Show Less
Restricted access

Coming out of the Closet

Exploring LGBT Issues in Strategic Communication with Theory and Research

Edited By Natalie T.J. Tindall and Richard D. Waters

Despite representing significant portions of the advertising, marketing, and public relations work force, the lesbian, gay, bisexual, and transgendered (LGBT) community has largely been ignored by scholarly research in strategic communications. With the exception of case studies that document strategies that can be used to secure the LGBT consumer dollar, little has been done to understand the LGBT community’s experiences with strategic communications efforts. This edited volume fills this gap by sharing research on the impact and interaction of campaigns and programming from advertising, marketing, and public relations on internal (e.g., practitioners and employees) and external (e.g., consumers, activists) stakeholders from the LGBT community. Several chapters in this volume highlight a significant change in the focus of strategic communications that recognizes the long-term benefits of having legitimate partnerships; others, however, counter this optimistic trend by discussing the continued struggles of practitioners working in strategic communication and the LGBT community at large.
Show Summary Details
Restricted access

Chapter 14: Advocacy in the Digital Age: Participatory Media and the Empowerment of an LGBT Public


Erica Ciszek

This chapter examines the ways in which participatory media, particularly YouTube, are a platform for the development of strategic communication when working with individuals and organizations in the LGBT community. Participatory media include blogs, wikis, RSS, tagging and social bookmarking, music-photo-video sharing, podcasts, virtual communities, social network services, and videoblogs. They are sites for collaboration and participation that establish the potential for growth and development between an organization and its stakeholders. Participatory media provide a platform for two-way communication with an internal (i.e., practitioners and employees) and external public (i.e., consumers and activists). This chapter primarily considers the ways LGBT advocacy organizations use digital platforms for establishing relationships and engaging in dialogue with members of an LGBT public. It examines the ways participatory media, particularly YouTube, empower members of a community, and explores the ways these media can function to achieve organizational objectives. This chapter suggests that participatory media empower and enable the LGBT community to embrace and carry forth an organization’s mission of activism and advocacy.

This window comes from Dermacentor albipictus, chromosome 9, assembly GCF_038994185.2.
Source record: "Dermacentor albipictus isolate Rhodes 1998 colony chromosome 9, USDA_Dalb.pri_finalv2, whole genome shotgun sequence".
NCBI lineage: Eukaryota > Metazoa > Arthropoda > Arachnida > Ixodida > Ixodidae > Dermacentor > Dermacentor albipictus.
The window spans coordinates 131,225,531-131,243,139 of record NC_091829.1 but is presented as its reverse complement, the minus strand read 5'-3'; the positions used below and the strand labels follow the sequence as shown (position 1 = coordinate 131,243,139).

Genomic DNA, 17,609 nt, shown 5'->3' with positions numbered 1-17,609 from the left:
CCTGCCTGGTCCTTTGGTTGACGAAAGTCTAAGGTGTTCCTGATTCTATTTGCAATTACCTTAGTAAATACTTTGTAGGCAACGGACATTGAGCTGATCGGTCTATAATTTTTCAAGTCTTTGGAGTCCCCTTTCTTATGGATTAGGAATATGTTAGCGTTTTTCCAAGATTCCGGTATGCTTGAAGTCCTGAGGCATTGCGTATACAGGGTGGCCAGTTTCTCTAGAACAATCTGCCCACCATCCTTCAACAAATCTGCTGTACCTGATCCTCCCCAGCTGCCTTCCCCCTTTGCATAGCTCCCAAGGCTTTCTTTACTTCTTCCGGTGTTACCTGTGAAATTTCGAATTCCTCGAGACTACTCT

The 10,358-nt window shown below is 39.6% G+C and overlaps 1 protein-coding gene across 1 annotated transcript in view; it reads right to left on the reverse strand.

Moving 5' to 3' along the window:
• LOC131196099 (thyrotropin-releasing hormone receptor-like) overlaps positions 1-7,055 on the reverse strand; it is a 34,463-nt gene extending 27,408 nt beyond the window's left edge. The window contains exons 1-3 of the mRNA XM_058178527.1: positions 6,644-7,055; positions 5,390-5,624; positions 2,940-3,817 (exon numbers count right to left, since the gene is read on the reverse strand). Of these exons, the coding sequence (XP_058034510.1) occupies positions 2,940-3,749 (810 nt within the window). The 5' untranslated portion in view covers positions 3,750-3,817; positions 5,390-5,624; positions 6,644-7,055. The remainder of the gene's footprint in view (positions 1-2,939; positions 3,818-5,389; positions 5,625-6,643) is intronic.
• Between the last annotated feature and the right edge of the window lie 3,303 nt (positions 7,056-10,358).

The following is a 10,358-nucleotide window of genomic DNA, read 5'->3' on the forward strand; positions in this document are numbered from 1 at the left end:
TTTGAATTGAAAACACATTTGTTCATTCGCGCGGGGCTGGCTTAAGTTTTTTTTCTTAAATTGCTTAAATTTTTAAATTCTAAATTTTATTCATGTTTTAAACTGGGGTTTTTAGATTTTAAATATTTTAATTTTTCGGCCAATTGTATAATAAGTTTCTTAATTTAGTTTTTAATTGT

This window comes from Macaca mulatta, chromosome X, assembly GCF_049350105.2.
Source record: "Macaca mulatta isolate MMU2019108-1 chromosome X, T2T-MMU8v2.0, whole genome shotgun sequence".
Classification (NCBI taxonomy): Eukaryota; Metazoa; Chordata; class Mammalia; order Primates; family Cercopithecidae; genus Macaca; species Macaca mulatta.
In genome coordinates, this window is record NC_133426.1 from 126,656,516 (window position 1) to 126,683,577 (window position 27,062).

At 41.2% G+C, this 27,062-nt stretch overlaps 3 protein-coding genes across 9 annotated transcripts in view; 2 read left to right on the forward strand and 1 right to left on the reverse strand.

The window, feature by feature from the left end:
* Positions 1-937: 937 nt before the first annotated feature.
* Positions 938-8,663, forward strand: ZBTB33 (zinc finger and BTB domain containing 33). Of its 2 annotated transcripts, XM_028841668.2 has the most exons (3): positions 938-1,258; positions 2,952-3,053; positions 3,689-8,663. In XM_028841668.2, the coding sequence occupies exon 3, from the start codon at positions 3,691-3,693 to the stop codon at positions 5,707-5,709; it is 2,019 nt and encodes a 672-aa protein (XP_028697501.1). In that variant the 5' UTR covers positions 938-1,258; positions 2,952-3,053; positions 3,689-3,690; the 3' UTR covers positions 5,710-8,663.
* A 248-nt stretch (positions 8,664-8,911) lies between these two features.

Within strategic communication, there is currently a need to consider ways of building inclusive relationships between organizations and publics. This chapter is an exploratory examination of the uses and potential of participatory media by LGBT organizations in building relationships with their publics. This chapter examines sites where participatory media are currently being used for youth anti-bullying efforts, marriage-equality campaigns, and transgender advocacy. It also considers sites where such media might be utilized more effectively for social justice...

You are not authenticated to view the full text of this chapter or article.

This site requires a subscription or purchase to access the full text of books or journals.

Do you have any questions? Contact us.

Or login to access all content.